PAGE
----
The N’Dama cows are a domestic breed of cattle from West Africa.
They originated from the Guinea highlands, and are found in the Gambia, Mali, Liberia, Ivory Coast, Guinea-Bissau, Nigeria, Sierra Leone and southern Senegal.
N’Dama cattle breed information
The N’Dama cattle are a smaller sized creature with compact body. Their coloration can vary from sand and sometimes spotted, although they are of fawn coloured.
They have short legs and their neck is thick and deep. Their back is broad, well-fleshed and directly from withers to tail head.
They have a muzzle and a mind that is broad and short. Both bulls and cows and their horns usually have horns and a lyre-shape, respectively.
The N’Dama cows possess a badly constructed dewlap and also the umbilical folds can also be poorly developed.
Height of these cows is about 100 cm at shoulder, and about 120 cm for bulls.
Average body weight of these N’Dama cows that are mature differ between 250 and 330 kg. And typical body weight of those bulls range from 320 to 360 kg.
N’Dama cattle breed benefits
N’Dama cattle are dual-purpose animals. They are used for both meat and milk production.
The N’Dama cattle are a really hardy breed of cows and are well adapted for trying humid and dry tropical climates. They are famous for their tolerance.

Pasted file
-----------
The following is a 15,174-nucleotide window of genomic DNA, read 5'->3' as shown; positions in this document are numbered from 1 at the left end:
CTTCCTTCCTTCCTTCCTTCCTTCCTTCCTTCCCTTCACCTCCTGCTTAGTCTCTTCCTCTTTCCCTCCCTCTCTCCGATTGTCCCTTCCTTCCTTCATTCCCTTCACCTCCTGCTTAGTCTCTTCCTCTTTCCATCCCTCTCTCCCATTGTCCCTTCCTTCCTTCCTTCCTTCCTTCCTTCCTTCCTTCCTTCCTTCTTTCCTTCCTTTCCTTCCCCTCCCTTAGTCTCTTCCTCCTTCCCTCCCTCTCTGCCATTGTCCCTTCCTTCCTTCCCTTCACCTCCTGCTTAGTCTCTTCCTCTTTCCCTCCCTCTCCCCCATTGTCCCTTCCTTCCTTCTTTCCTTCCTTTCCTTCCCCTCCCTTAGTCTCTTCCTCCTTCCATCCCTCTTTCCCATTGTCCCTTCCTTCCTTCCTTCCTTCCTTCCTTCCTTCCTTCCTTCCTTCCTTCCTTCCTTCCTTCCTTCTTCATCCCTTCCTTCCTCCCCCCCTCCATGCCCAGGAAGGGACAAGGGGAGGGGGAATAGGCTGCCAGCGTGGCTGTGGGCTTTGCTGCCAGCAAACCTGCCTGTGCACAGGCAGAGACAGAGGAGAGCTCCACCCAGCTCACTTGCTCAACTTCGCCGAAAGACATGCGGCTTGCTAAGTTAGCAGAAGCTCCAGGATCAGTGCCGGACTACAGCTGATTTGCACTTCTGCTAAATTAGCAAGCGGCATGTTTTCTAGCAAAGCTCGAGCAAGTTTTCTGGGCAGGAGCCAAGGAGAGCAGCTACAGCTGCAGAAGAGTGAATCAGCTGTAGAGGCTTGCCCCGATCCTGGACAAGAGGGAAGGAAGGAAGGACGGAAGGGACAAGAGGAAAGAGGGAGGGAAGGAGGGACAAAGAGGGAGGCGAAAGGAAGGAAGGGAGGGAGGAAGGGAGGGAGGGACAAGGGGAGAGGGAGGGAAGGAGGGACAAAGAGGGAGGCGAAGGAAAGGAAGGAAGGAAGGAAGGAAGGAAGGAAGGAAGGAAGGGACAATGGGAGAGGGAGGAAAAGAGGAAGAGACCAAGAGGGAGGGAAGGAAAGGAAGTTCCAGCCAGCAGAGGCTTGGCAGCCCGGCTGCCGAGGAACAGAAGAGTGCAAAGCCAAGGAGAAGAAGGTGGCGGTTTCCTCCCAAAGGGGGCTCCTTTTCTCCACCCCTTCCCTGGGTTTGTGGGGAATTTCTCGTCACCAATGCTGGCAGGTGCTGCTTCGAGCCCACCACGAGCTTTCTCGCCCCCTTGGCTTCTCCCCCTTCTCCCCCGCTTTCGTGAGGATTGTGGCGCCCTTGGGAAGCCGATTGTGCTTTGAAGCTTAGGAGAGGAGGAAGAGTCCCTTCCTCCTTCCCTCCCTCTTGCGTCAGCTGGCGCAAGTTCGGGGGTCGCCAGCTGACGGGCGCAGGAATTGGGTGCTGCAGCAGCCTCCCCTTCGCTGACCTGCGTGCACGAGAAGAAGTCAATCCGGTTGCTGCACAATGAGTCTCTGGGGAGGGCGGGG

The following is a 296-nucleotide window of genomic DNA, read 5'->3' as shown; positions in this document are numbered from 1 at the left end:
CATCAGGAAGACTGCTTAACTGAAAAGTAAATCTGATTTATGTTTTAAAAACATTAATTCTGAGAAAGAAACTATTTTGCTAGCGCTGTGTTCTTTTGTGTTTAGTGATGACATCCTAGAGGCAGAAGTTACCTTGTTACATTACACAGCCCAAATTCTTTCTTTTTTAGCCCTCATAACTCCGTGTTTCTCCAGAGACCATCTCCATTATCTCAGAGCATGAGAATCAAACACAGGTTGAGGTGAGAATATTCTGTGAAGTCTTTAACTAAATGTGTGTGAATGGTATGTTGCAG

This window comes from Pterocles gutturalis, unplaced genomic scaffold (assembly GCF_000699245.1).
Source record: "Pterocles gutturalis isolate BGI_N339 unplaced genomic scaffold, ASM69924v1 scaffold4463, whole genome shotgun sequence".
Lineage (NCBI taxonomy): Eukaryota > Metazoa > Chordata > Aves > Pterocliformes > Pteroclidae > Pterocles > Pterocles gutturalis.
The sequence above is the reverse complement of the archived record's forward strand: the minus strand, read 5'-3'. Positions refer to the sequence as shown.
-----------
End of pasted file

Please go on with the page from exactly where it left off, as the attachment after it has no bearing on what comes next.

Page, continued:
They are also exceptionally resistant to tick-borne diseases. The cows are not so good milk producers.
They can create just 2 to 3 liters of milk each day for a period of 1 to 8 months.
The breed is also great for beef production. Along with their meat has an excellent taste without much fat.
There are roughly 7 million head of the N’Dama cattle.
They have been said to be the first cattle to be introduced into Africa by people via the land link with Asia.
And they have spread into the west and west of Egypt. The N’Dama cattle are trypanotolerant, allowing them to be stored in tsetse fly-infested locations.
The breed is also referred to by several other names such as N’Dama Petite (Senegal), Mandingo (Liberia), Boenca or even Boyenca (Guinea-Bissau), Malinke, Futa, Fouta Malinke, Fouta Longhorn, Fouta Jallon, etc..
N’Dama cows crossed with Red Poll cattle to make the Senepol cows breed, and afterward were imported to the Caribbean Island of Saint Croix out of Senegal from the 19th century.
Now the breed can be used for both milk and meat production.